A simple daily exercise where Joshi picked one fruit every day, for a week    and designed earphones based on it.

 A simple daily exercise where Joshi picked one fruit every day, for a week

and designed earphones based on it.

Decorative objects, especially, have great likeliness to tell stories because their function is having a good form, and thus telling a story. Another approach is to break it down into its consisting elements and then associate each one with relevant ideas. Can you make a lighting fixture inspired from your trip to China? You’ll first end up making a board of visual elements from China - colours, textures, motifs, etc., and try to use them in your lighting fixture. Now, your material and manufacturing process will allow for some things to happen very well, and might not let you achieve some other aesthetic qualities you wanted to achieve. Through all that, the output will be a highly synthesised version of your experience in China. Apply the same logic, and you can talk about medieval ages through chairs, about the future through our chandeliers, and the possibilities are infinite!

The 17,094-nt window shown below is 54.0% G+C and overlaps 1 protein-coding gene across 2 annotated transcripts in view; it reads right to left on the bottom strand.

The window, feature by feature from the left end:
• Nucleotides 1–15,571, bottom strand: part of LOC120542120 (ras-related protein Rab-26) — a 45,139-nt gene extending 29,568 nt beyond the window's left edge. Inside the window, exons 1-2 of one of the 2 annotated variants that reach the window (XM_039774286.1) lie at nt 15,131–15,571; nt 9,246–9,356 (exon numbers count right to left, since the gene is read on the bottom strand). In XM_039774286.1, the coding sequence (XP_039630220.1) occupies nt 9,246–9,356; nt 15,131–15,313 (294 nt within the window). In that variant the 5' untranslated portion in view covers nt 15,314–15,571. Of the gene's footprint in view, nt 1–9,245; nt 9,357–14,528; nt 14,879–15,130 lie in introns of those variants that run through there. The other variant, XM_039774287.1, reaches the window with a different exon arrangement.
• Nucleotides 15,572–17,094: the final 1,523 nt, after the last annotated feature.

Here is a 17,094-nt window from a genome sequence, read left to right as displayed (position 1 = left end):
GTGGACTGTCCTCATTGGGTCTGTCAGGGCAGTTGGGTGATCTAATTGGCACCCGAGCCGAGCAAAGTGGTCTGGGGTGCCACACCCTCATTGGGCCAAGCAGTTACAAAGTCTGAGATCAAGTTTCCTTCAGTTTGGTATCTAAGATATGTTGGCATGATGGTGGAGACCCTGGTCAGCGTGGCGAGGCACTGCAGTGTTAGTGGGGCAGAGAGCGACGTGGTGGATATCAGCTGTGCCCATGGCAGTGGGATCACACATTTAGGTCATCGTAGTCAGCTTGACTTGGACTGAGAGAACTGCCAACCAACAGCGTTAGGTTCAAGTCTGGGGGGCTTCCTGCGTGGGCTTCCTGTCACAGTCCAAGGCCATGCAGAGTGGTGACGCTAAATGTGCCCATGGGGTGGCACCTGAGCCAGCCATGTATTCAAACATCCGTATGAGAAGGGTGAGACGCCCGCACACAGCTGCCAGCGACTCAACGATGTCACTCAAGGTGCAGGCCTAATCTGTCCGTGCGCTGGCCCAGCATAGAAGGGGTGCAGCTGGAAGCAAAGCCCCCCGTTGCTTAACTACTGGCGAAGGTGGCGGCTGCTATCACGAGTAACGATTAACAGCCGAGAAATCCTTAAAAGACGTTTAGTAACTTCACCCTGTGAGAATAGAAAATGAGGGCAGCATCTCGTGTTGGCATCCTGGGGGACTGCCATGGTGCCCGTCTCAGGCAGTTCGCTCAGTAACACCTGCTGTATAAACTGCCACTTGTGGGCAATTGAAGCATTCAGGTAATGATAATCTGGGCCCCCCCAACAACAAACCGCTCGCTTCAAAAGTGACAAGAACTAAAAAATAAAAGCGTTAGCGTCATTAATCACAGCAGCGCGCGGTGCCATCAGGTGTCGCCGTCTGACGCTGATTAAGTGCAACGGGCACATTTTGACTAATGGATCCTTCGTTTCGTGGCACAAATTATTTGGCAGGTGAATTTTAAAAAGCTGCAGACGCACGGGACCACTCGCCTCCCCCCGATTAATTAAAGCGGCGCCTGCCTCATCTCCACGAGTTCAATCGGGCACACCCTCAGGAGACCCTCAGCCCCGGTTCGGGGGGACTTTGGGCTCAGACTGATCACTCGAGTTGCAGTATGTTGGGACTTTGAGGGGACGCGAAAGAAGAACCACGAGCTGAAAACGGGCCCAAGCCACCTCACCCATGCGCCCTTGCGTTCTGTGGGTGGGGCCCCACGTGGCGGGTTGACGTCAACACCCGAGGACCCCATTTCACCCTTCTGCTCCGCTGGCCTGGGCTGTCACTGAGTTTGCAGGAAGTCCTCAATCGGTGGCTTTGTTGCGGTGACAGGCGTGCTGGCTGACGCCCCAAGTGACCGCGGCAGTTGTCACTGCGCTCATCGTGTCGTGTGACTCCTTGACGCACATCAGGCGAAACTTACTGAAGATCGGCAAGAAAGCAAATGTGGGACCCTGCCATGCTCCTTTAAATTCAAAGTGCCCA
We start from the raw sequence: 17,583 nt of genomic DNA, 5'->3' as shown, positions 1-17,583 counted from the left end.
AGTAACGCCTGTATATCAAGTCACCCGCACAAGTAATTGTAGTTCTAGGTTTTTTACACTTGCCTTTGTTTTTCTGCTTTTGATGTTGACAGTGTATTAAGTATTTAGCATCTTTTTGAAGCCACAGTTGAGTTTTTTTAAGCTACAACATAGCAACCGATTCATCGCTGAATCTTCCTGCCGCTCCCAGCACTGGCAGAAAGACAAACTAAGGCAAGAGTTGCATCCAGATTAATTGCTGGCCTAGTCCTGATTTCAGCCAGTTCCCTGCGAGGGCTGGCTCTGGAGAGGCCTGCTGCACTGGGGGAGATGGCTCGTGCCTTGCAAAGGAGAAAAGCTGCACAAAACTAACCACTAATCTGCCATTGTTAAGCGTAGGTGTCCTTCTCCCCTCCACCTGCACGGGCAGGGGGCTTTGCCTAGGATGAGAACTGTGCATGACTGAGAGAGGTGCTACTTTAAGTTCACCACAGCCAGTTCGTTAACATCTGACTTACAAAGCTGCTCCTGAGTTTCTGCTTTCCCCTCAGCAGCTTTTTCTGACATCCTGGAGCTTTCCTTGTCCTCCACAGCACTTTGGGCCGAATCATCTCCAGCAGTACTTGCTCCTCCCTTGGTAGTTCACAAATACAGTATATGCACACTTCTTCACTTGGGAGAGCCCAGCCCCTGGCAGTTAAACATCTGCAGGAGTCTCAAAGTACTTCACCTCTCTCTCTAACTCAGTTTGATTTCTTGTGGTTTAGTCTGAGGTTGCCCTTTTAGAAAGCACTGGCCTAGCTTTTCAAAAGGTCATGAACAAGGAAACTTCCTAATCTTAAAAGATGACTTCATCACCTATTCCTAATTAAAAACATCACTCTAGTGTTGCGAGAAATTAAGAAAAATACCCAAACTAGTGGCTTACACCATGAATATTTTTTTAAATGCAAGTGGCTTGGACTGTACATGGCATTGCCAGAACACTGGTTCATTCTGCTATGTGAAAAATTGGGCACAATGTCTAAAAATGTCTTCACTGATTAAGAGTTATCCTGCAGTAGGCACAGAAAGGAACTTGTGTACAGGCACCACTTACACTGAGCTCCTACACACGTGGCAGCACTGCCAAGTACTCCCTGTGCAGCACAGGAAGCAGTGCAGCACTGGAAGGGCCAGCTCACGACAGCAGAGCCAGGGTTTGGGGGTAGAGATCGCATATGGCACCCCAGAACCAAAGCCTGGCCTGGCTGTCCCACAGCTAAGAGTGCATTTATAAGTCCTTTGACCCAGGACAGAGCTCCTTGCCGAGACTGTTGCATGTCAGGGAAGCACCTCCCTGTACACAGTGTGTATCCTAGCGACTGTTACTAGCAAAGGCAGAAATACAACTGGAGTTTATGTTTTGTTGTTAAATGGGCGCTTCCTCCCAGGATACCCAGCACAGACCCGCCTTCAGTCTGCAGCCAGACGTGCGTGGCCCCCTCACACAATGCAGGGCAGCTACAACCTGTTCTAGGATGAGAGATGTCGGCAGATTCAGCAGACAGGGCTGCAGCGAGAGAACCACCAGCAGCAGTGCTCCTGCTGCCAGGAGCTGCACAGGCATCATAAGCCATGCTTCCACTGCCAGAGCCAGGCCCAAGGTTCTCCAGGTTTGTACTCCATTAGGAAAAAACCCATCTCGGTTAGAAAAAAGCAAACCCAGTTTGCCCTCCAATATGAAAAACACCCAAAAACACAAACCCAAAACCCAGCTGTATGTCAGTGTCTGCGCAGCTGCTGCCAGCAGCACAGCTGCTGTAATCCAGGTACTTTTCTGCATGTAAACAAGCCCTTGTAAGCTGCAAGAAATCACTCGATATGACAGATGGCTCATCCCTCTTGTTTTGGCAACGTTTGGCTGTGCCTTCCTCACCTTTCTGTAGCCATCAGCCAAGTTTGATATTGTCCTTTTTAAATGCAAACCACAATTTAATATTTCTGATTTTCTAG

A point I am compelled to bring up here, is using literal derivatives to tell stories. As designers, we have to be very sensitive in using our influences and stories into making products. If you see Alessi’s Kastor Sharpener, it is genius, since we all know beavers can use their teeth to eat into wood. That product makes for a brilliant story, doesn’t it? But, let me give you an example of a similar approach gone wrong. In India they have penguin shaped trash cans in children’s parks where you can throw the trash in the mouths of the penguins. I honestly find it disturbing and wrong on more levels than one. It is evident that not much thought had gone into making them.

 

  Design Gone Wrong. Left: Alessi Kastor Sharpener --  Right: Penguin Shaped Trash Can.

Design Gone Wrong. Left: Alessi Kastor Sharpener --  Right: Penguin Shaped Trash Can.

 

When we tell stories, we describe time and space that we have experienced. And we, as creators, have that potential to impart experiences and to tell the most amazing tales.

For even more from Viraj Joshi, enjoy his TEDx Talk on Structured Serenity below.


Viraj Joshi is a 23 year old Industrial Designer who graduated from MITID, India in April 2015. He's a storyteller at heart who believes that people live for good stories to tell and that all of us are secretly inventors. He is one half of Quip Studio, an industrial design initiative that designs original products and also functions as a consultant innovation and design agency.

When he isn't sketching or chasing deadlines (or sometimes while he's chasing deadlines), you can see i playing i violin, going cycling or reading a graphic novel.